Also, from your Farmer’s Perspective, there were a few crops this year that felt like we finally “figured them out,” meaning that we finally refined our approach to those crops enough to feel like they were working the way we wanted them to work. Beets were one of those. I think we’ve finally settled on a reliable seeder setting for those and figured out a good weeding plan and a good harvest norm. It’s great to feel like we can rely on each beet bed to produce a solid yield. The interplay between kale and collards was another on-farm relationship that made real strides this year. We grew more than twice as much kale this year as in 2015, and I’m glad we did. Not only was it great to have unlimited kale in the shares for much of the season, it also helped us learn some things about our harvest rhythm for kale and how we might adjust the kale and collards for the coming year.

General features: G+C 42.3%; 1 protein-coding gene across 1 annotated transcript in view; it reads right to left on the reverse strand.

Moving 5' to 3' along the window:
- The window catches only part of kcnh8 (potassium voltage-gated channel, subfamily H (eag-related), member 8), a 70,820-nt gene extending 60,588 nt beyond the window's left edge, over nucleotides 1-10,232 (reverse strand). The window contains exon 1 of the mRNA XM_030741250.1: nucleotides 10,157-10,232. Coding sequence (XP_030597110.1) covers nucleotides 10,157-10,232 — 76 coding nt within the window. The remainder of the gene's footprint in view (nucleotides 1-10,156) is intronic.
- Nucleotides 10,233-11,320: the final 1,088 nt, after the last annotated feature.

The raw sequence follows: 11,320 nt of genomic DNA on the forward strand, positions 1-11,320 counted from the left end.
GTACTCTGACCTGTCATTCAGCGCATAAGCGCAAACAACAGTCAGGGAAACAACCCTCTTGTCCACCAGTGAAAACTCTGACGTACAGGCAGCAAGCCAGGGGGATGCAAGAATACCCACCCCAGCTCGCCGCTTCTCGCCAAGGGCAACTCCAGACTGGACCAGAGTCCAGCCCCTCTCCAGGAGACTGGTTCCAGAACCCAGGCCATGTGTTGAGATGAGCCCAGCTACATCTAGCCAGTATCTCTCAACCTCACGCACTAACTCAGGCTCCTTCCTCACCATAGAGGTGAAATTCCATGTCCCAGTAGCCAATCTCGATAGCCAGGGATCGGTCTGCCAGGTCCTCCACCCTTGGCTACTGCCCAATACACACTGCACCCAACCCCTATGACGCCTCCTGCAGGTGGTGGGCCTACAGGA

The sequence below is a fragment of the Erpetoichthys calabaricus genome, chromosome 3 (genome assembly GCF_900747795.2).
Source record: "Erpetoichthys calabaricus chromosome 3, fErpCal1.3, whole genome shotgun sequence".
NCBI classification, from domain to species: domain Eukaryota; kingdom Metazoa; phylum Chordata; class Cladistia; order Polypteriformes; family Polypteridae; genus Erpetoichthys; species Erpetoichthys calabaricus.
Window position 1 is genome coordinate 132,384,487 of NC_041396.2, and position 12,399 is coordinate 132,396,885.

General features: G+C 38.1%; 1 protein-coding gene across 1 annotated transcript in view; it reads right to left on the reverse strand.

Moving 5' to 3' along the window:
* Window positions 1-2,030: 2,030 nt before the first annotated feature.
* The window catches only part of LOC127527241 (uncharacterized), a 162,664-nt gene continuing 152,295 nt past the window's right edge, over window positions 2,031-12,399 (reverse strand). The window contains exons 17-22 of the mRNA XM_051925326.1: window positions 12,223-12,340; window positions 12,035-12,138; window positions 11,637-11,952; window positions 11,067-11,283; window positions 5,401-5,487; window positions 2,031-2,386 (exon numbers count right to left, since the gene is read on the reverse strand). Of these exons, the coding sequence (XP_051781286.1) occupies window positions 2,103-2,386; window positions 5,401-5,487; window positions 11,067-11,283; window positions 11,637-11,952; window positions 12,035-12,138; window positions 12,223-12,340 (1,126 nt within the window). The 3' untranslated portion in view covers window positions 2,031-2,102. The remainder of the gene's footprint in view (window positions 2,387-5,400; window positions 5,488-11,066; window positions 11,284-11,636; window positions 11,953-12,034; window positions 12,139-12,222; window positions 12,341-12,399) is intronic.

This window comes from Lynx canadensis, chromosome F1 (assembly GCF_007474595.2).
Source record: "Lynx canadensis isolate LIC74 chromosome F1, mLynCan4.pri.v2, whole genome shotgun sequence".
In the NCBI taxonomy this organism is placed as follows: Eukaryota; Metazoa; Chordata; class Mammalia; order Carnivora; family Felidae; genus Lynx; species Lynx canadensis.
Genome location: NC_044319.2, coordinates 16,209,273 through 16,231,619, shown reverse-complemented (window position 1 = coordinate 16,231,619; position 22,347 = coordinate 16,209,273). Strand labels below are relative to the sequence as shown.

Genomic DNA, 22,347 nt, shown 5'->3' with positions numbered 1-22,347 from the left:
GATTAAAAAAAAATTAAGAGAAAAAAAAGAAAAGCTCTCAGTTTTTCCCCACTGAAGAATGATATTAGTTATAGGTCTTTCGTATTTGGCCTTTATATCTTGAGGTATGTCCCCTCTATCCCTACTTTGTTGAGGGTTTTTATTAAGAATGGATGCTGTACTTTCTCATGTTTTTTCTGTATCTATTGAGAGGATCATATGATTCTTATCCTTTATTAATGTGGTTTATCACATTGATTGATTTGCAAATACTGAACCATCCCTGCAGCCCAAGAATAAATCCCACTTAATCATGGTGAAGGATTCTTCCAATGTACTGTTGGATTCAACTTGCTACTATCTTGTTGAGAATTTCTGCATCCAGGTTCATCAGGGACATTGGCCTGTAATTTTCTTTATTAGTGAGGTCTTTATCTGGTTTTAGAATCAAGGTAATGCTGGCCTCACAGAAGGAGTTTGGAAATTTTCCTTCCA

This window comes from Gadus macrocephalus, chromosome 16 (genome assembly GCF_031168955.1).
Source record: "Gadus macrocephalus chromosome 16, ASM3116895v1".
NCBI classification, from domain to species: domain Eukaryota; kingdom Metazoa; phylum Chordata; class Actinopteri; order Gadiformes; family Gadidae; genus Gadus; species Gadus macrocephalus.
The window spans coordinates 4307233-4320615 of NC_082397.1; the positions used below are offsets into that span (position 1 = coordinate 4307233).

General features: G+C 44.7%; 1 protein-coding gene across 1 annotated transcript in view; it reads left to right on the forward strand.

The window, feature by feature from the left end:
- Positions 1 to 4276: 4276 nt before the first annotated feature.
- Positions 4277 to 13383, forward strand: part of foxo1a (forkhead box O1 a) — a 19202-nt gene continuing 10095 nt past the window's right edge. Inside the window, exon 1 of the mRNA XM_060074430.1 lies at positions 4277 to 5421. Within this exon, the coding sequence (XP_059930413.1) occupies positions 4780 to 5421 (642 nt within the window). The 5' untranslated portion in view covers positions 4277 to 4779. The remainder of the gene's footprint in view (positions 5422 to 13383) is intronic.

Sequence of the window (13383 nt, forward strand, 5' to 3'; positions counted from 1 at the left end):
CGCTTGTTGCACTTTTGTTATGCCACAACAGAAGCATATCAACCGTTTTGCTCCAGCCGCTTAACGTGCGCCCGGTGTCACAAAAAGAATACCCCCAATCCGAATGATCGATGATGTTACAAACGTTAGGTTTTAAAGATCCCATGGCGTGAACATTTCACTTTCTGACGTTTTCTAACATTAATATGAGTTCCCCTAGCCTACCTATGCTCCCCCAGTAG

But how ‘bout that weather? If we set new seasonal yield records for more than half our crops, the weather can’t have been too bad, right? Right. The weather was good enough for our purposes. Nevertheless… Every so often I try to find a good source of climate data online. (And if anyone knows a good source of historical weather/climate data — especially a source of average daily temps & average monthly precipitation, please let me know!) This time around, I did some digging on NOAA’s website and came up with the following… I was looking at state-by-state climate reports for May through October of 2016, since that seemed to more-or-less correspond with our harvest season. Going by average daily temperatures for that six-month period, last year was Pennsylvania’s second-hottest year on record. Going by the minimum daily temperatures (the overnight lows), it was Pennsylvania’s hottest year on record. (If you’re looking at the color-coded maps, the number in each state is the ranking number of last year, compared to all of the 122 years for which NOAA has records. So, in the top graphic, the number 121 in PA is telling you that last year was hotter than 120 of the other years on record and cooler than only one other year.)